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Inside Aldi, Lidl’s growth during food inflation

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This is from the Placer.ai blog by Bracha Arnold posted on April 2, 2024:

One of the major stories of 2023 was the rise in food prices, with costs up roughly 25% since 2020 – and the increasing costs of food and other goods have helped discount grocers thrive.

We checked back in with two grocery chains known for their bargain prices and private labels – Aldi BB #:116756 and Lidl BB #:338746 – to see how they’re doing.

Key Takeaways:

  • Visit numbers to Aldi and Lidl continue to grow year-over-year.
  • Despite Aldi and Lidl’s similar merchandising strategies, the two chains serve different audiences.
  • Lidl’s visitors tend to come from higher-income areas with larger household sizes compared to Aldi.

Low-Cost Leaders
Aldi offers prices that rival those of discount grocers, making it a major player in the discount grocery segment. And these attractive prices have helped the company see significant visit growth over the past few years. Year-over-year (YoY) monthly visits to Aldi were up throughout 2023 and into 2024, with some of the growth due to the chain’s aggressive expansion. And the company plans to grow even further – Aldi has announced plans to open another 800 stores over the next few years.

Lidl – another German-based grocer – opened its first location in Virginia in 2017. The chain currently has around 170 locations in the country, primarily on the East Coast, and is also expanding – albeit at a slower pace. Between February 2023 and February 2024, YoY visits to Lidl were up almost every month with only a slight dip in January 2024 – perhaps due to the unseasonal cold – a promising sign for the discount grocer as more consumers than ever choose low-cost food options.

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Similar Value, Different Visitors
Although both Lidl and Aldi are German-owned discount grocers, examining the demographics for the two brands’ trade areas nationwide sheds light on the differences between the two chain’s consumer bases.

Analyzing the trade area median HHI reveals that Lidl attracts a higher-income clientele than Aldi: The median household income (HHI) in Aldi’s trade area was slightly lower than the the nationwide median, with the median HHI in the chain’s captured market even lower than the median HHI in its potential market. This indicates that Aldi locates its stores in areas that are accessible to the average consumer and succeeds in attracting also the slightly lower income segments within its potential trade area.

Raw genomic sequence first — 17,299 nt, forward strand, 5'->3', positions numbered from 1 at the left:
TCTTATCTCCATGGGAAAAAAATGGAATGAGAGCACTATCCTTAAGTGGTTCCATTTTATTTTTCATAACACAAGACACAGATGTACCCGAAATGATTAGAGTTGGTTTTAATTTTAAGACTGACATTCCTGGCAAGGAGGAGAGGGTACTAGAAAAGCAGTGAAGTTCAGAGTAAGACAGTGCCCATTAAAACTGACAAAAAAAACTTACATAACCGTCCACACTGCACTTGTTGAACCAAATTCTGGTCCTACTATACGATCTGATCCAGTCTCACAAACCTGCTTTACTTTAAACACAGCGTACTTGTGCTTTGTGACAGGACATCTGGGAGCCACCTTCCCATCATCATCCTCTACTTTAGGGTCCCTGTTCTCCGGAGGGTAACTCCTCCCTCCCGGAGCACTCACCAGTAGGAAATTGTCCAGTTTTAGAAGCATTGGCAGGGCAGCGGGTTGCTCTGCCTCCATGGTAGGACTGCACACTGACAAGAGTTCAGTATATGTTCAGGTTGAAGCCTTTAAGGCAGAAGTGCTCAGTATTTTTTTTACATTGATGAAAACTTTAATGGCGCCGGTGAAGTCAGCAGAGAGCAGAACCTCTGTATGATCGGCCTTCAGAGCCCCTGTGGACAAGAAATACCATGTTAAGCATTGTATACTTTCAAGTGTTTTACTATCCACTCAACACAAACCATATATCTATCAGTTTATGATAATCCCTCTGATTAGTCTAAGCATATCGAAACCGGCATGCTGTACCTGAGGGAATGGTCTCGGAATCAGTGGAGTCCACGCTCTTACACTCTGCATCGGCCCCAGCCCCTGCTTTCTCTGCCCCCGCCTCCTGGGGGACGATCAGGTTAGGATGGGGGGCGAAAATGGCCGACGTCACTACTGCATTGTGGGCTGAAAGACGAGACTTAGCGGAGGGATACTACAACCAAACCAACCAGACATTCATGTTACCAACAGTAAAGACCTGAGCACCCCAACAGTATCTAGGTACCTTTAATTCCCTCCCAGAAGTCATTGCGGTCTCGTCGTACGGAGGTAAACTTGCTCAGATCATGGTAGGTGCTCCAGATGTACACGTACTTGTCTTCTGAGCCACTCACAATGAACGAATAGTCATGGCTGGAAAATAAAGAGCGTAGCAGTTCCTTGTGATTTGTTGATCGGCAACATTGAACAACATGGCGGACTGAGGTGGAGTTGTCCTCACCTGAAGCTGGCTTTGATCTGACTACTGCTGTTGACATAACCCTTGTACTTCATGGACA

Meanwhile, Lidl’s potential market median HHI stood at $78.8K/year in 2023, and the median HHI in its captured market was even higher – $88.1K/year – indicating that Lidl stores are located in more affluent areas, and that the company caters to the wealthier households within those neighborhoods.

The share of households with children in Aldi’s potential and captured market was also almost identical to the nationwide average – indicating once again Aldi’s success in reaching the average U.S. grocery shopper. Lidl, on the other hand, saw more households with children in both its captured and potential markets, with the share of households with children in its captured market around two percentage points higher than the share of households with children nationwide. So while Aldi and Lidl do share some similarities in terms of origins, preference for private label, and pricing, the trade area analysis points to major differences between the two chains’ audiences.

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Similar Concepts, Different Customer Bases
Diving into the psychographic data for Aldi and Lidl adds another dimension to the trends revealed by the demographic data. While both brands are popular among suburban audiences – Aldi tends to attract a more blue-collar customer, while Lidl is frequented by a wealthier suburban segment. The share of visitors falling into the “Small Town Low Income” category was 7.5% for Aldi compared to 0.9% for Lidl. Conversely, Lidl saw 16.7% of its visitors falling into the “Upper Suburban Diverse Families” segment, while Aldi had 10.6% of its consumers in that category.

And while Aldi and Lidl have a hold on different suburban segments, the chains’ expansion strategies seem geared to grow each chain’s reach outside the other’s orbit. Lidl has been opening stores in big cities along the East Coast, including New York City’s tony Chelsea neighborhood, perhaps in a bid to reach more of the wealthier customers that favor the brand. Aldi, meanwhile, recently acquired grocery chains Winn-Dixie and Southeast Grocers, brands that typically attract a more price-sensitive consumer. This acquisition will significantly expand Aldi’s presence and will likely appeal to value-oriented shoppers, a segment already receptive to its offerings.

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Room For Everyone
The past few years have seen the grocery space adapting to an increasingly value-oriented consumer, and Aldi and Lidl have benefitted from this shift. As inflation cools and both companies expand their footprints, will they continue on their upward trajectory?

Follow Placer.ai’s data-driven retail analyses to find out.

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The post Inside Aldi, Lidl’s growth during food inflation appeared first on Produce Blue Book.
 
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